The online retailer is a distant second to Apple, but a deal with MySpace could move Amazon up the charts.
It was easy to scoff two years ago when word leaked out that Amazon was launching its own digital music service. The Seattle-based online retailer wasn’t just mulling an iTunes-like download store – it was supposedly drawing up plans for a branded iPod-like device.
But Amazon CEO Jeff Bezos had a much better plan for a digital music offering than his naysayers realized. Ten months after its debut, Amazon (AMZN, Fortune 500) has overtaken competitors like walmart" rel="nofollow" target="_blank">Wal-Mart (WMT, Fortune 500) and RealNetworks’ (RNWK) Rhapsody to become the second biggest online store after iTunes, according to market research firm NPD. Now two music industry sources tell Fortune that Amazon is talking to MySpace (NWS, Fortune 500) about becoming the social networking giant’s download store partner when it rolls out its highly anticipated joint venture with Universal, Warner Music and SonyBMG in September.
MySpace and Amazon declined to comment on any pending deal.
Amazon still trails Apple by a huge margin. NPD doesn’t release detailed market-share data, but Russ Crupnick, the firm’s senior entertainment industry analyst, says iTunes still controls more then three-quarters of the Internet music store market. By contrast, Amazon’s market share is in the single digits. “There is a tremendous gap between number one and number two,” he says.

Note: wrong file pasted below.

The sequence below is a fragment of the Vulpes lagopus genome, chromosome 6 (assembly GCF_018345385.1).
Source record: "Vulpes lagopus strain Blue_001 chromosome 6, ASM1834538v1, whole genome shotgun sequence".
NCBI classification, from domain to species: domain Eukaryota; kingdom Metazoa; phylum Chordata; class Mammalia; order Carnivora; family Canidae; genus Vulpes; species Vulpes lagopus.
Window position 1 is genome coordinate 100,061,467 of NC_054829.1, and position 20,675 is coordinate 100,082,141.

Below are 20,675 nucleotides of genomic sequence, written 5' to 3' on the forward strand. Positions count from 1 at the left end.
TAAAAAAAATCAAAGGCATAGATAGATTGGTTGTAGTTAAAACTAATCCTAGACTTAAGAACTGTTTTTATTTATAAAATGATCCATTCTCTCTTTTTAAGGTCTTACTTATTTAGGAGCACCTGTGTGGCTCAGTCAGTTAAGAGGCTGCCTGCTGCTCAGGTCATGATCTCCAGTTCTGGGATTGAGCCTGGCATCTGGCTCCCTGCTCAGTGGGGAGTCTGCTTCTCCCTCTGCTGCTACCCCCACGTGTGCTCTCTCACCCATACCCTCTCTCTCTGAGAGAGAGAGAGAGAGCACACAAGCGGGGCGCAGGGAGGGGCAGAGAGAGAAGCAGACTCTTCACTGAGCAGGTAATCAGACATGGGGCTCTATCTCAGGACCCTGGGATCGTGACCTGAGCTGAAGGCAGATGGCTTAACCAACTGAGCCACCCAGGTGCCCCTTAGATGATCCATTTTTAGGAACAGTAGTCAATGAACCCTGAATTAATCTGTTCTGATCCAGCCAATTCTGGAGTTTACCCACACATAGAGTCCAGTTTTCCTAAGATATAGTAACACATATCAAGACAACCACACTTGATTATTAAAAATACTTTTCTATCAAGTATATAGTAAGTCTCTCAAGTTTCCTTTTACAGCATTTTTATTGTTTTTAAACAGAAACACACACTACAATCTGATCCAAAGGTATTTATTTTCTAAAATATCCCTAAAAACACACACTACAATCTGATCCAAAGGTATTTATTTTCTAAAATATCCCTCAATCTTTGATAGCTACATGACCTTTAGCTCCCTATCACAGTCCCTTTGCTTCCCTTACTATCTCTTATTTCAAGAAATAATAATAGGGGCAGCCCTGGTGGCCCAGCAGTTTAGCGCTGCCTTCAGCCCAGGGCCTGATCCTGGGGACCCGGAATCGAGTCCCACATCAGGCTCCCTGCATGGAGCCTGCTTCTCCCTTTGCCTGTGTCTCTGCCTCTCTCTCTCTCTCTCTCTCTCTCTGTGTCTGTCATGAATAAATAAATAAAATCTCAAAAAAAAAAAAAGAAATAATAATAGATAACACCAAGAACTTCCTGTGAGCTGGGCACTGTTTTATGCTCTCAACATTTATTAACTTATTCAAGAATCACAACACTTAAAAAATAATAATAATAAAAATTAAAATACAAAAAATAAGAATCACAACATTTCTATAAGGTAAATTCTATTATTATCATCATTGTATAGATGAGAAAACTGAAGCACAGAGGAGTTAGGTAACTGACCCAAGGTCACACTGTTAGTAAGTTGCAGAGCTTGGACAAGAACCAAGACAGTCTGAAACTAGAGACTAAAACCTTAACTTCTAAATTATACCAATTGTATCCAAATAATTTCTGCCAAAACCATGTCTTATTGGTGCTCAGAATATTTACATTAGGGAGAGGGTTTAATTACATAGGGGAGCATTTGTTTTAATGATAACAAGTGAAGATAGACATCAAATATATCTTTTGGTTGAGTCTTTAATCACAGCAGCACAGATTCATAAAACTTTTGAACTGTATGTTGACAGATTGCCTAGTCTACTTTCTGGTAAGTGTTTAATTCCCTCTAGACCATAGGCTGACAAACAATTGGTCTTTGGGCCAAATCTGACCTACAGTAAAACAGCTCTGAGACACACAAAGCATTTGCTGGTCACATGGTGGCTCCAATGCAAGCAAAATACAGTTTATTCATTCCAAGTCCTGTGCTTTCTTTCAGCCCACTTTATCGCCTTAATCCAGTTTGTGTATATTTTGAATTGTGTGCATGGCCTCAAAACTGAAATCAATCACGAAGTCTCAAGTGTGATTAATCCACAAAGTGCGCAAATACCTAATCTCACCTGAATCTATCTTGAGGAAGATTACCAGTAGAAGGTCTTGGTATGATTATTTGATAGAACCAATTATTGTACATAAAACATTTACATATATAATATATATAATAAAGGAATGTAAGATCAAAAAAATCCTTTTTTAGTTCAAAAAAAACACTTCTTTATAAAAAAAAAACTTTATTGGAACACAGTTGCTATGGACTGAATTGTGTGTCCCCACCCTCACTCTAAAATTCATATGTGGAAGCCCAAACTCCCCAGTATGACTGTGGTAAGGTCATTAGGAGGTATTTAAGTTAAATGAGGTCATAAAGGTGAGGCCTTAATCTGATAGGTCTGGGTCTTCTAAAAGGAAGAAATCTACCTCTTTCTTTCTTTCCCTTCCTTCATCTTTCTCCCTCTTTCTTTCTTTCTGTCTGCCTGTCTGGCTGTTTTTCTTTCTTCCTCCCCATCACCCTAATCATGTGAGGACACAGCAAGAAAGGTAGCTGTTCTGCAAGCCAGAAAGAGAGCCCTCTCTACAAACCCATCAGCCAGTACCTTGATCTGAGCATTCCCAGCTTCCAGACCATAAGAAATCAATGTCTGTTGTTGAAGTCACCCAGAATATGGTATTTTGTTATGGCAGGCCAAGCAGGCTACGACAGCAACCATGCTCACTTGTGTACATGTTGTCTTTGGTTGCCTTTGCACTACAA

Even so, Amazon may have a better chance of chipping away Apple’s (AAPL, Fortune 500) dominance than any of its other rivals. MySpace plans to let its 120 million users stream entire songs before downloading them for a yet-to-be-specified price. That could be a powerful sales tool for Amazon. Why go to iTunes to purchase the Justin Timberlake song you just heard on MySpace when you can buy it instantly with one click, courtesy of Amazon?
How did Amazon wind up in such a promising position after less than a year in the digital music business? Well, for one thing, it scrapped whatever plans it may have had for a branded-MP3 player. How many people do you know who would have ditched their beloved iPod for what industry wags referred to as the aPod. Sure, we all shop at Amazon. But it doesn’t have Apple’s cool factor. (Amazon, it should be noted, did go ahead with the Kindle, its oddly named wireless book reading gadget.)